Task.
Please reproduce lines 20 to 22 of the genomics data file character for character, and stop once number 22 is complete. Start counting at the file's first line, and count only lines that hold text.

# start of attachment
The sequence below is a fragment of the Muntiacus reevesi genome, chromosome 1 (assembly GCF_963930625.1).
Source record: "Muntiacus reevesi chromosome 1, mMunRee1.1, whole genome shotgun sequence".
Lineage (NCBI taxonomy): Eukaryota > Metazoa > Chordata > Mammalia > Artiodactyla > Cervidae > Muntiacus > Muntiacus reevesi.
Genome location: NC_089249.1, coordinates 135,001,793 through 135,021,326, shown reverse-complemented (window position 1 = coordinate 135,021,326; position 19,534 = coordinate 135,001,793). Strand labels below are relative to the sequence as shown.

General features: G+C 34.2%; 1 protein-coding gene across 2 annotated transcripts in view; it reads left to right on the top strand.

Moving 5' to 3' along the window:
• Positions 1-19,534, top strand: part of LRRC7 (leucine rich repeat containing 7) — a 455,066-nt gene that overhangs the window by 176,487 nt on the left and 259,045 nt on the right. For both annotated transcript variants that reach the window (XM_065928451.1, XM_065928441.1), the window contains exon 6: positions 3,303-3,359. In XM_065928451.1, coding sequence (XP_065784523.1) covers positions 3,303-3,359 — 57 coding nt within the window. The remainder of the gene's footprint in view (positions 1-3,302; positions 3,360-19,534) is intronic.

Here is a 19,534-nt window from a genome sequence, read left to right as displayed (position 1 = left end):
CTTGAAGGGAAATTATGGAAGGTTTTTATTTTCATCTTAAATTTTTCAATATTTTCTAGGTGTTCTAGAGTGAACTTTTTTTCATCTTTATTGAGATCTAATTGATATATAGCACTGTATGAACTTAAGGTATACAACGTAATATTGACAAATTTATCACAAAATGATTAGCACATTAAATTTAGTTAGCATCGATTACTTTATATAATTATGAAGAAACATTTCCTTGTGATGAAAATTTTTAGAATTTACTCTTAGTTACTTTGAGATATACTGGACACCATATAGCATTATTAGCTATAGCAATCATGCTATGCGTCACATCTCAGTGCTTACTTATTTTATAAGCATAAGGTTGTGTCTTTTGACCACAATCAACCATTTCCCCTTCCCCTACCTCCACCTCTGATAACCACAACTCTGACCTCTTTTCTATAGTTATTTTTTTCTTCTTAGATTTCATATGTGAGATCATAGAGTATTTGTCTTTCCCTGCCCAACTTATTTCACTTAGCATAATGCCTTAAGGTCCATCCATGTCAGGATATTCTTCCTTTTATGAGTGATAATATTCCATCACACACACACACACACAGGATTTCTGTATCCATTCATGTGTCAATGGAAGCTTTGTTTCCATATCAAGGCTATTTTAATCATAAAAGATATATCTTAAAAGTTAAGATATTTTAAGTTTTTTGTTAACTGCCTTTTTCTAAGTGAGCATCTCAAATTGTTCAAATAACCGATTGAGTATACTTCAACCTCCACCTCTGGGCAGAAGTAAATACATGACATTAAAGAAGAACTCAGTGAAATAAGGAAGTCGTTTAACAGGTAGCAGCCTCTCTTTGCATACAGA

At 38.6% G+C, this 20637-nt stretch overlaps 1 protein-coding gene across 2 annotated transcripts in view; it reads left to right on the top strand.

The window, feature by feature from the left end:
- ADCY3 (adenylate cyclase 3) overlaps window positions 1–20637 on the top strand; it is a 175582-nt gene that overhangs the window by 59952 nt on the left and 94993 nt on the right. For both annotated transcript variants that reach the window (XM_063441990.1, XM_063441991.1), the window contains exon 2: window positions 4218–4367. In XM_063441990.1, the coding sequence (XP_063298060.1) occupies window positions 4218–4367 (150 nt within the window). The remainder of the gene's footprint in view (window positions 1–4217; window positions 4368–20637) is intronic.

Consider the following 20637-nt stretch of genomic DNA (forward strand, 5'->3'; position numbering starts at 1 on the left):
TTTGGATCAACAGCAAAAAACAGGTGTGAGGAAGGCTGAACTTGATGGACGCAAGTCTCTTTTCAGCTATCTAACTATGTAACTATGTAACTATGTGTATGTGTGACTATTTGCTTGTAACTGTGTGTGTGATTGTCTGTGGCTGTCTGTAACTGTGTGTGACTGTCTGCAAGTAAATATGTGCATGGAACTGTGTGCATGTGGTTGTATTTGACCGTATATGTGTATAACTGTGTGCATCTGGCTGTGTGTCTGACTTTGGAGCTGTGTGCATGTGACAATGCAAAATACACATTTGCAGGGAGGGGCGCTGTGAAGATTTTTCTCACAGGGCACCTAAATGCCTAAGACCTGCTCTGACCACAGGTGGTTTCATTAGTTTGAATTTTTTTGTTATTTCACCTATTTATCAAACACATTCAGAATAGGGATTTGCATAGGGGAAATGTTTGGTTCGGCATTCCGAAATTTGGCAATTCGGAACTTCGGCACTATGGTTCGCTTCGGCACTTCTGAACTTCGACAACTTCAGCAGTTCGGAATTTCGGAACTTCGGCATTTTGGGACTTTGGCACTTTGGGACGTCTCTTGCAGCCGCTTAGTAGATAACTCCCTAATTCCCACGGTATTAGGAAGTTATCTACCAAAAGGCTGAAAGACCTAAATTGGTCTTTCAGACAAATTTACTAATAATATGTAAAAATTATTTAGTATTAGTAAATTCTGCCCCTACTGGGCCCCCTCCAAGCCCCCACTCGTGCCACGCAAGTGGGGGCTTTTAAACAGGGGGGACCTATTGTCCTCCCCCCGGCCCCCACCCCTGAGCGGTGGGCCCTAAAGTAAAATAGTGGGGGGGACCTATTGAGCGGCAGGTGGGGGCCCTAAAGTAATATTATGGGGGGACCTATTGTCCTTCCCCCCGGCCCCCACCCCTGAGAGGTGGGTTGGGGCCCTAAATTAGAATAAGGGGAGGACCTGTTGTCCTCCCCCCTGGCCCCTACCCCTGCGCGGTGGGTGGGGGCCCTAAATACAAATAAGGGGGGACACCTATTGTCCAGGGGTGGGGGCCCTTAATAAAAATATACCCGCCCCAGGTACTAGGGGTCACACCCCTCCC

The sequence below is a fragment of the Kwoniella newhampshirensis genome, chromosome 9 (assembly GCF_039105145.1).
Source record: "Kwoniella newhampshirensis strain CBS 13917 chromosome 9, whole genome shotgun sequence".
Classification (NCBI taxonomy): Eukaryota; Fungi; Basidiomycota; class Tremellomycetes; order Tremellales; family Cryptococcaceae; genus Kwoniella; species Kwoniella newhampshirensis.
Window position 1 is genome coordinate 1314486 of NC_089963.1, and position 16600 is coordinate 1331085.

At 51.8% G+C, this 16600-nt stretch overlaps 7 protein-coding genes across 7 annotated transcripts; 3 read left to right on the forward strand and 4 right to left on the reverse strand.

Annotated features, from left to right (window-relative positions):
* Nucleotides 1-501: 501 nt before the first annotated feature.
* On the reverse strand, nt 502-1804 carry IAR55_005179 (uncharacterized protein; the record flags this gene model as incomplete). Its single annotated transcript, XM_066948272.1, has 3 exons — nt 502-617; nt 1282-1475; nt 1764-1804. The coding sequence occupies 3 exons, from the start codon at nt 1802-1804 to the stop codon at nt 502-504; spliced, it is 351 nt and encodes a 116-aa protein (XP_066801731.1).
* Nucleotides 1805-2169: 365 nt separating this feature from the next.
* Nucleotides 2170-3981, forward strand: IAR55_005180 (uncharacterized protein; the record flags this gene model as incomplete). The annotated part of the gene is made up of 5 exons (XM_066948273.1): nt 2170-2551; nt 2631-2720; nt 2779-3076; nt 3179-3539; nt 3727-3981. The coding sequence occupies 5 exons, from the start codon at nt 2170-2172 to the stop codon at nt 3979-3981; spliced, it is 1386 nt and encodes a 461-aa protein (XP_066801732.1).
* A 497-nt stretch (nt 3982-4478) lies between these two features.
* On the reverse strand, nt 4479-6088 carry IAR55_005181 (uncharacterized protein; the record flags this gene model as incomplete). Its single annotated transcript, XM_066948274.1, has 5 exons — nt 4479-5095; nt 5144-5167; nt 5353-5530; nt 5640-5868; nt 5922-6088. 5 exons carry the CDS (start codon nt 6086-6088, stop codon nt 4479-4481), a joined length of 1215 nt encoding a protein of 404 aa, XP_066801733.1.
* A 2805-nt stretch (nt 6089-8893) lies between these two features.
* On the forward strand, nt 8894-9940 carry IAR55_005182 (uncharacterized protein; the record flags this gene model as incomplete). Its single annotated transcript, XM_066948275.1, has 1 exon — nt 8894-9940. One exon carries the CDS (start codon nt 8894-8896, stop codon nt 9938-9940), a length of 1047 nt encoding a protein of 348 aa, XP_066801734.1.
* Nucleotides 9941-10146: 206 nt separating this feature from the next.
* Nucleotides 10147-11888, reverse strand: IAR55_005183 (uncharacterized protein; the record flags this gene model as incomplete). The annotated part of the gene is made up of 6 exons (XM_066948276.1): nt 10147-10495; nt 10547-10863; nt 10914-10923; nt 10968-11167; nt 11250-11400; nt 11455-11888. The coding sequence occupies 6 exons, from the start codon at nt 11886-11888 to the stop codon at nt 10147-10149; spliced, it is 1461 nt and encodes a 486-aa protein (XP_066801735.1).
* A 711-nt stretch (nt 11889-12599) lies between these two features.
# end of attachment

Annotated features, from left to right (window-relative positions):
* Nucleotides 1-501: 501 nt before the first annotated feature.
* On the reverse strand, nt 502-1804 carry IAR55_005179 (uncharacterized protein; the record flags this gene model as incomplete). Its single annotated transcript, XM_066948272.1, has 3 exons — nt 502-617; nt 1282-1475; nt 1764-1804. The coding sequence occupies 3 exons, from the start codon at nt 1802-1804 to the stop codon at nt 502-504; spliced, it is 351 nt and encodes a 116-aa protein (XP_066801731.1).